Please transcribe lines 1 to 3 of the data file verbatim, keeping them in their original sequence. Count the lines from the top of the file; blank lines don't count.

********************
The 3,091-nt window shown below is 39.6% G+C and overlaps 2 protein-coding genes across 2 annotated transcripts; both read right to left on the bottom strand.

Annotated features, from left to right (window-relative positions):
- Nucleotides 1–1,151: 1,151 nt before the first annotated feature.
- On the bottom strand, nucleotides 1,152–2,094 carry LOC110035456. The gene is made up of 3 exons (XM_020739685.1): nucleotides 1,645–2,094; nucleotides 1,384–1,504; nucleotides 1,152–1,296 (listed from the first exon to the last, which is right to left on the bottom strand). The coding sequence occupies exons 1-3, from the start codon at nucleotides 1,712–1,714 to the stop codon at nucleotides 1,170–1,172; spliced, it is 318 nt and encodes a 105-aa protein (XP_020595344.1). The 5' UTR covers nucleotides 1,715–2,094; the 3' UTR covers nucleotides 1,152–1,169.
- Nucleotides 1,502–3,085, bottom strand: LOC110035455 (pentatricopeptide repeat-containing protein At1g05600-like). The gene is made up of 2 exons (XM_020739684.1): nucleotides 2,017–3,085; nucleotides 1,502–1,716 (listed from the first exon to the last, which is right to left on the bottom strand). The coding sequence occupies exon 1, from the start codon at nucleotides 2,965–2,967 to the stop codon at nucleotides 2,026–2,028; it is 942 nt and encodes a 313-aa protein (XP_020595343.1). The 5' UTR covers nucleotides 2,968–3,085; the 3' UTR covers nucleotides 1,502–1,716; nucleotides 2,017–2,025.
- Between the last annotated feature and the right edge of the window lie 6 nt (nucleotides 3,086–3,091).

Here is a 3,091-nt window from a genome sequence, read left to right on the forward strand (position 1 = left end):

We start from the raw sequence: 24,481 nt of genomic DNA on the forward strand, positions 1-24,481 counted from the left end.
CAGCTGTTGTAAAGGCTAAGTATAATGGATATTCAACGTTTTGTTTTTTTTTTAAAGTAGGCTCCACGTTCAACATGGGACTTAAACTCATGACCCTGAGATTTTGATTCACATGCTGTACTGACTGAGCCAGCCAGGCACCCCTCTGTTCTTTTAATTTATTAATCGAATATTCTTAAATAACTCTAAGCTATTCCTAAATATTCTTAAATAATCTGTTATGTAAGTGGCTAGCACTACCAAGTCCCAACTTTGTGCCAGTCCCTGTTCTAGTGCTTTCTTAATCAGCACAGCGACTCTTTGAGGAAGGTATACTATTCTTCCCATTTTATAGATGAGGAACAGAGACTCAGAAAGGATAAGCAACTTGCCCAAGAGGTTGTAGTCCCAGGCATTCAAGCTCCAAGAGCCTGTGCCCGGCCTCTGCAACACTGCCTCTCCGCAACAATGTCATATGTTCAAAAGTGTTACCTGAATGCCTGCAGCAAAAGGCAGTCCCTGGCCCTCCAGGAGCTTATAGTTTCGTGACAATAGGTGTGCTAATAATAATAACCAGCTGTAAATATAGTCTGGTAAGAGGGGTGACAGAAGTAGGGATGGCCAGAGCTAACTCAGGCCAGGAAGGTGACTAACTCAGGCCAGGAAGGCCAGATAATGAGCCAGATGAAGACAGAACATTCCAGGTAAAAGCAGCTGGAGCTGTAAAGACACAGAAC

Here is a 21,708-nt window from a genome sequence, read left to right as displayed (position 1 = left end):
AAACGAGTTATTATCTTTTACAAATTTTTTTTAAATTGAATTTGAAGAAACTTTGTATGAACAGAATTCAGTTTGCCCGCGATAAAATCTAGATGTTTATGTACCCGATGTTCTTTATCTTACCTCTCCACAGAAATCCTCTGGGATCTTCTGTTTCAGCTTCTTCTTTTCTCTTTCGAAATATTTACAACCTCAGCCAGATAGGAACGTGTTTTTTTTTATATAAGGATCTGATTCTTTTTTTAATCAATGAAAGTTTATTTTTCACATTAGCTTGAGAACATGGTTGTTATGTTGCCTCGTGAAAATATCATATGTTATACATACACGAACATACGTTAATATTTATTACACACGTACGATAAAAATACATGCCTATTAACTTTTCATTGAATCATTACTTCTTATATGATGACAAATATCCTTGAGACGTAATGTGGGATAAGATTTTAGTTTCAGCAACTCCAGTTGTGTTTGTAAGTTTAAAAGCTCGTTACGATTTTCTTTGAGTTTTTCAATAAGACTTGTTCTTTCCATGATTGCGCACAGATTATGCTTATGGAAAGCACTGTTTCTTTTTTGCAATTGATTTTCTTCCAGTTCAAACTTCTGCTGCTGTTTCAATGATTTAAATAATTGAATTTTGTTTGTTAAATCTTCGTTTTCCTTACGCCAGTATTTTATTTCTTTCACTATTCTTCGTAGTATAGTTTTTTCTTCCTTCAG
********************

The 3,091-nt window shown below is 39.6% G+C and overlaps 2 protein-coding genes across 2 annotated transcripts; both read right to left on the bottom strand.

Annotated features, from left to right (window-relative positions):
- Nucleotides 1–1,151: 1,151 nt before the first annotated feature.